I apologize about the picture. The little bugger wouldn't stay still long enough to get a good shot. On it's chart it says it's very active. I concur.

Friday, September 17, 2004

So I decided to take a cruise to Alaska


So this is not the first time we received a call from the nice ladies at Totem Ocean Trailer Express (TOTE) http://www.totemocean.com/ here in Anchorage. We have this bird that we found on one of our ships and it looks fine but won't fly. So we get it back to Bird TLC and find out it's a Cassin's Auklet. It's a water fowl bird that's not uncommon to the coast of Alaska. Chances are it got separated from it's flock, got tired while flying and decided to land on this huge steel island somewhere's between Tacoma, WA and Anchorage, AK.

It's condition is fair. It's feet are a little rough from walking on the ship and it's tail feathers are a little worn also. In the picture it's in one of our water tanks. It needs to keeps the water proofing of it's feathers going. We also have feeder fish for it to dive for. Chances are it will be transferred to the Alaska Sealife Center in Seward http://www.alaskasealife.org/ real soon.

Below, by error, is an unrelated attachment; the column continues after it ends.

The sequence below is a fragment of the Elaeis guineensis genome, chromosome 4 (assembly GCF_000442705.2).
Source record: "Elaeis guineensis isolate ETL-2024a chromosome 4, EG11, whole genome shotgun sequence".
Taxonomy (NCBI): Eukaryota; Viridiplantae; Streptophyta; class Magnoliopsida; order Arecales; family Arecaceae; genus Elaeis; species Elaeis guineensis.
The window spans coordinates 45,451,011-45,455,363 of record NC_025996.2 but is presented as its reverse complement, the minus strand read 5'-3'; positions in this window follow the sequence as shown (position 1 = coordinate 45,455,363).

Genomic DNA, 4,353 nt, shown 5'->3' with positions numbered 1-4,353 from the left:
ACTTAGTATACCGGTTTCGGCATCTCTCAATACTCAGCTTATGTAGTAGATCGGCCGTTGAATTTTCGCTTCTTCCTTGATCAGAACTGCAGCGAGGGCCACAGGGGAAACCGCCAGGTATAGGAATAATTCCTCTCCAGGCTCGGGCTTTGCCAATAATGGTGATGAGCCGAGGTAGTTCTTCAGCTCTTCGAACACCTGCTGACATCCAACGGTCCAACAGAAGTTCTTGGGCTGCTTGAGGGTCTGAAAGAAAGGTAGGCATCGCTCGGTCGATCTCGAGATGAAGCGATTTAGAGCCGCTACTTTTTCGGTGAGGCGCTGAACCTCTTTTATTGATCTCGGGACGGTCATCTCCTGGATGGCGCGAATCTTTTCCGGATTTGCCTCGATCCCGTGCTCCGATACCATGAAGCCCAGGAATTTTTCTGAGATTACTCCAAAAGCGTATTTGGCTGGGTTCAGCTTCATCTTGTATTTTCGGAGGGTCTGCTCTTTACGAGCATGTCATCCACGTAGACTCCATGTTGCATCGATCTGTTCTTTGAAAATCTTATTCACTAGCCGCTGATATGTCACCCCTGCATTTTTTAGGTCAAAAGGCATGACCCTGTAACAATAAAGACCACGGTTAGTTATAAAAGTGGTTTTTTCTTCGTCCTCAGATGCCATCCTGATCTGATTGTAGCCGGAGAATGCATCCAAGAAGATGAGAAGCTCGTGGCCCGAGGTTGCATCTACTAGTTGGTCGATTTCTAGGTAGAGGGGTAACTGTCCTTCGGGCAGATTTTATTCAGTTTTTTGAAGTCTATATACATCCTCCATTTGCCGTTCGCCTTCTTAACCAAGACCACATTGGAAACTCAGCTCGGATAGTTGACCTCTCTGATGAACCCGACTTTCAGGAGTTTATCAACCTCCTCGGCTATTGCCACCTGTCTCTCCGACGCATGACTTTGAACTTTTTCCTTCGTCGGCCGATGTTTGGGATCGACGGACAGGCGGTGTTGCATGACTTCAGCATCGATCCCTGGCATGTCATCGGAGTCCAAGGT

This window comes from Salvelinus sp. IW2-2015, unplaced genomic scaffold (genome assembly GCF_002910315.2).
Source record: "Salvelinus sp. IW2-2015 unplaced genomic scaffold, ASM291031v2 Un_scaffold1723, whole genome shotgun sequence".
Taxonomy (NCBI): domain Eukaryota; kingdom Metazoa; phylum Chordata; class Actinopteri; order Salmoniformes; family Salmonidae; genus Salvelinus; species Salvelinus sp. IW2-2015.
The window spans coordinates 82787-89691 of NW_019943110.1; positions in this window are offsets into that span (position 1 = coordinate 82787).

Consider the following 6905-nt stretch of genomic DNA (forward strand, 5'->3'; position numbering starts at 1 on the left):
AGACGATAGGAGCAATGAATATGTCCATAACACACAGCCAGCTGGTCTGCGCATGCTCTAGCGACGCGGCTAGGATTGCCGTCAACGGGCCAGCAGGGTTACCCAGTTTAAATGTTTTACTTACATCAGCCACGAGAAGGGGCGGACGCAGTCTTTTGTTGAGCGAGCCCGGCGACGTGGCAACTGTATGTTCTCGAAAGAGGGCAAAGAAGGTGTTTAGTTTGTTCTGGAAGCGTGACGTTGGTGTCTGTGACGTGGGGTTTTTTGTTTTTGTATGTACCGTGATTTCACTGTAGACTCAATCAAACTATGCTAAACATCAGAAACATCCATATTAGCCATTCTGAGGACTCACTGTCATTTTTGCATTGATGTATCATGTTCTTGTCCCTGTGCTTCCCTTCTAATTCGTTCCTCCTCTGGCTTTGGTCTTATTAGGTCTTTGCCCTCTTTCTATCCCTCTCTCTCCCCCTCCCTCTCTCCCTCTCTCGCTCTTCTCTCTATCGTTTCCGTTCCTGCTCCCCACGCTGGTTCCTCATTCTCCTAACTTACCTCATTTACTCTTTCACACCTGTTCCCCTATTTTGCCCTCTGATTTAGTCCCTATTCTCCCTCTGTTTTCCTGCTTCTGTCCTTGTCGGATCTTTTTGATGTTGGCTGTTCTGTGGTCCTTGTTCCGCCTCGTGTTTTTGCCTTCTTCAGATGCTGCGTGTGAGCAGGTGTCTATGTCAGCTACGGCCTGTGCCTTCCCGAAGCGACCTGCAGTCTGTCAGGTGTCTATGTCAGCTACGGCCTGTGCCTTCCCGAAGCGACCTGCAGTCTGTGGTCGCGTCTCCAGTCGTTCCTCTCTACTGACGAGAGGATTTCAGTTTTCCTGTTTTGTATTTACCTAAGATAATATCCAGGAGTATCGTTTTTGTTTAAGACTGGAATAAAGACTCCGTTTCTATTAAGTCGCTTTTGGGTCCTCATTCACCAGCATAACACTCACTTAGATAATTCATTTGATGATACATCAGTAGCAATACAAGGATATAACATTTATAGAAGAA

Thursday, September 16, 2004

Holy WOW

Mike @ http://www.10000birds.com wrote a heck of a piece on Bird TLC's blog. Check it out! It's dated 9/16/04 in case you don't read this right away.

Mike has a neat blog. I like to read it but I really like the pictures of the Core Team. Hey Mike, if you make it back to Alaska, look us up.

Thanks a bunch Mike!

Not on Vacation

Sorry I haven't posted in a day or so. Jeff from www.feebleminds-gifs.com gave me some pretty good hints on improving the www.birdtlc.net website. I've been working on it. He sent me another e-mail this morning (in response to one of mine) with some more. I'll knock those out this afternoon. I like it when people give you a no holds back feedback. Dancing around trying not to hurt someone's feelings usually hides the truth. Thanks Jeff! I'll be back here when I finish @ the site.

Monday, September 13, 2004

Full House


The Bird TLC Open House was a success. The day was sunny and full of visitors, new members and wild birds. Presenters showed a bald eagle, golden eagle, American kestrel, magpie, northern goshawk and others. Our resident birds also got plenty of attention.

Sunday, September 12, 2004

Bird Treatment and Learning Center Open House

Bird Treatment and Learning Center Anchorage, Alaska
Reminder ** Bird TLC Open House**